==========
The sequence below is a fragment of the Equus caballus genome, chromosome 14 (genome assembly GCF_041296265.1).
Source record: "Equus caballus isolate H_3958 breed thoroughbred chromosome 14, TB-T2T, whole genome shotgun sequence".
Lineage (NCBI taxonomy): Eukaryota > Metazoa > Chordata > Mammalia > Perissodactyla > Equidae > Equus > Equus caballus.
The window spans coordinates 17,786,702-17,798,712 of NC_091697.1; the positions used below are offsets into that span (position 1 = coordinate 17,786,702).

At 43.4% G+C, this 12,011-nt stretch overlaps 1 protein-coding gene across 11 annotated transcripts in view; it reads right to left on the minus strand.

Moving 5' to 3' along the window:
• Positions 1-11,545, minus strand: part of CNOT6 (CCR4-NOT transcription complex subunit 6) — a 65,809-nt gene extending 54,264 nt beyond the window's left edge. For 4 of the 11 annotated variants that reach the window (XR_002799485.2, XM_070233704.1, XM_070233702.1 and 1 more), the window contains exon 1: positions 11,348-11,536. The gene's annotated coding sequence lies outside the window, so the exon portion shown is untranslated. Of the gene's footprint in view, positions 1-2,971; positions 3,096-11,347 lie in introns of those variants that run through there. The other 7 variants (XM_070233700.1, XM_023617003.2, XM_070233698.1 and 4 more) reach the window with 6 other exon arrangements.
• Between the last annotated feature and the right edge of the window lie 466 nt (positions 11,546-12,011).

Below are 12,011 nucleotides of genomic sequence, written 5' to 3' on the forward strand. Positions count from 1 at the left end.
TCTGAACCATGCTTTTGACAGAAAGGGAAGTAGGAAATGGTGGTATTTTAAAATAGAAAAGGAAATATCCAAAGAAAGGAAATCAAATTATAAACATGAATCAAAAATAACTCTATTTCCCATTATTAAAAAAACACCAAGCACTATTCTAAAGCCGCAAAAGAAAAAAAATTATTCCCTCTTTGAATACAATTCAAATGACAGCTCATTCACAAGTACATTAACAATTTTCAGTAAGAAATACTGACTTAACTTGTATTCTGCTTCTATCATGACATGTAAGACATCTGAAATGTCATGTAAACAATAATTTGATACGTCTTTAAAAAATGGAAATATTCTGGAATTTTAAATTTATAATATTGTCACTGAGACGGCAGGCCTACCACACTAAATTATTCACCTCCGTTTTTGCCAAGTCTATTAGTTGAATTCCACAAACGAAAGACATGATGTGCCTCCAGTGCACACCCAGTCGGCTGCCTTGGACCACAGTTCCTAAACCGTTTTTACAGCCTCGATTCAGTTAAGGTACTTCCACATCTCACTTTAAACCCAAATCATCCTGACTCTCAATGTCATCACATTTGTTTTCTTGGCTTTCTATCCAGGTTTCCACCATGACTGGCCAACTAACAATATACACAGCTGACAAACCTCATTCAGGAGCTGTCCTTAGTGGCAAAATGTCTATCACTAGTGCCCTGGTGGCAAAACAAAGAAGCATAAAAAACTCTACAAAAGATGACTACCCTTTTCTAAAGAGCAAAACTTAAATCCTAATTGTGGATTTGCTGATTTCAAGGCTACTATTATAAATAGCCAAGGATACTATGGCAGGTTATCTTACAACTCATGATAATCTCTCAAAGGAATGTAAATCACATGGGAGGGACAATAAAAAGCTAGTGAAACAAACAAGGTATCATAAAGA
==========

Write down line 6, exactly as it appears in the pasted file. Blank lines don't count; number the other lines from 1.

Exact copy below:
Moving 5' to 3' along the window: